26. Kaiser tries to benefit from these discussions by pretending that it is non-profit with salaried physicians. They wish to be the answer to the compromise needed. However, their $1.4 billion profit in 2004 alone – half going to physicians – is the dirty secret they try to hide.
    And while Medicare makes up only 10% of Kaiser’s patients, these same patients represent 20% of the income turnover. With an yearly advertising budget of $45 million, an HMO of this size can cover up anything.

  27. Do you know a single person who has been seriously ill and still likes his insurance company?
    Yes! Me. After a half dozen surgeries over the last ten years or so, including CABG, I’ve never had a problem with a bill except for an occasional minor clerical posting error (credited to the wrong account) which was easily rectified. On the issue of pleasing customers generally, about 150-160 million people (including family members) get their health insurance through an employer. Since it is the employer that is paying the premium, whether for full at risk coverage or for ASO services, the employer is the customer in the eyes of the insurer, not the member or the providers. Under a taxpayer funded voucher system, the individual would become the customer. For the record, my insurer is a non-profit, and my employer self insures.
    Regarding the for profit insurers who need to meet (sometimes unreasonable) Wall Street earnings expectations, I think jd has pointed out numerous times in the past that for profit health insurers earn about 6% after tax on revenues as compared to 3% earned by non-profits. The largest for profits are generally more efficient than the non-profits on the administrative side because they invested more in technology over the years. That difference is reflected in higher margins. The premiums actually charged are comparable.
    While providers may prefer Medicare because it pays promptly, it could probably stand to invest more in fraud mitigation. From a taxpayer perspective, prompt payment of every bill that comes in is not necessarily a good thing. The biggest single competitive advantage Medicare has vs private payers (both for profit and non-profit) is that it pays significantly less to providers. According to Charlie Baker, CEO of (non-profit) Harvard-Pilgrim Healthcare, private payers pay, on average, 120%-130% of Medicare rates and 135%-150% of Medicaid rates. To the extent that Medicare rates do not keep up with provider cost growth, cost shifting to private payers, continues.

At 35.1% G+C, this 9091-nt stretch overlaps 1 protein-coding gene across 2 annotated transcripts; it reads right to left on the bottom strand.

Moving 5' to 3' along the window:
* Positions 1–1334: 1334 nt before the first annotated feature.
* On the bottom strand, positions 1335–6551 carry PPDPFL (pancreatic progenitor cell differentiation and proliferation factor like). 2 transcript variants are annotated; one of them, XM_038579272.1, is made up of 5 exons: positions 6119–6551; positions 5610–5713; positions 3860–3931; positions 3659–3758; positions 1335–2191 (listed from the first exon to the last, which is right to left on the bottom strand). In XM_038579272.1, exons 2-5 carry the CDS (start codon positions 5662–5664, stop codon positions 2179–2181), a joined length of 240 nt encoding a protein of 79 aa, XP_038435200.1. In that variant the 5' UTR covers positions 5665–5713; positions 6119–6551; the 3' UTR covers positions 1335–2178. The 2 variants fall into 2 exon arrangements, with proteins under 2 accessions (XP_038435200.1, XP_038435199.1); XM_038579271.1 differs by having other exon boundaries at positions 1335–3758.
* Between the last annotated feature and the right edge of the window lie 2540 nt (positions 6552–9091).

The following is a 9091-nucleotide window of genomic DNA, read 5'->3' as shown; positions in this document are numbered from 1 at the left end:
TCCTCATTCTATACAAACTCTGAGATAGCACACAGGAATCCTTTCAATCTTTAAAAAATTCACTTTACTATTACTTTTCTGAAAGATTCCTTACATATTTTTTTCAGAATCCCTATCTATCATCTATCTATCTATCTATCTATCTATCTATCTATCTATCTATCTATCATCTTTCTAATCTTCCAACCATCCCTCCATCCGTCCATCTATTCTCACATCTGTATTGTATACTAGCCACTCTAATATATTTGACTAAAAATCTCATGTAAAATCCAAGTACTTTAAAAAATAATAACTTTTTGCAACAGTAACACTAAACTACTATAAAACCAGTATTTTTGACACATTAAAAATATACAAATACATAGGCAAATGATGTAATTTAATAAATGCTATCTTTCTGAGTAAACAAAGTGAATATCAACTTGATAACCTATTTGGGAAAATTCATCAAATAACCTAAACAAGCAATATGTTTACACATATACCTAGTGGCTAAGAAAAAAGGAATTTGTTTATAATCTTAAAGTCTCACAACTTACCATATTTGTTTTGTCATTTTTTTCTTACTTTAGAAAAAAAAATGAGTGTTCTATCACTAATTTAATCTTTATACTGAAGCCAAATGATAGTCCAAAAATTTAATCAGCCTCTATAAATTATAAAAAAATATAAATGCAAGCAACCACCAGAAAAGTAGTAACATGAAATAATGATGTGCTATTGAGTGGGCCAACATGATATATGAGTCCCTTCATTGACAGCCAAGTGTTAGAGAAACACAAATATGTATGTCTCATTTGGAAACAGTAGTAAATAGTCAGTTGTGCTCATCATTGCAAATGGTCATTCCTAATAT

There is an interesting contrast between two states where for profit insurers have little or no presence. Minnesota is a 100% non-profit insurance market by law. It is also home to the very highly regarded Mayo Clinic. Health outcomes are generally above average, compared to the rest of the country, while costs are low. At the same time, the Massachusetts insurance market is almost completely non-profit has well. The major insurers include BCBS of Massachusetts, Harvard-Pilgrim Healthcare, and Tufts. Yet healthcare costs in the state are among the highest, if not the highest in the country. Whatever accounts for the difference, it has nothing to do with for profit insurers or administrative costs.
    I’ll end with a personal anecdote that illustrates at least one example of an astounding rise in healthcare costs since 1999. From time to time, I need to visit a podiatrist for a minor procedure to relieve foot discomfort. I had not been to see him since 1999 until recently. He took care of my 1999 issue in a 15 minute or so office and billed $75 of which insurance paid $44. He now has two partners. I saw one of them about a month ago. Same 15 minute office visit for basically the same work. The bill this time: $715 of which insurance paid $300. I’ve had other providers break down what used to be an office visit into what is now a separate code for the office visit and another code for advice. Perhaps providers should look inward for an explanation of why healthcare costs are persistently rising much faster than general inflation.

  28. Maggie state earlier: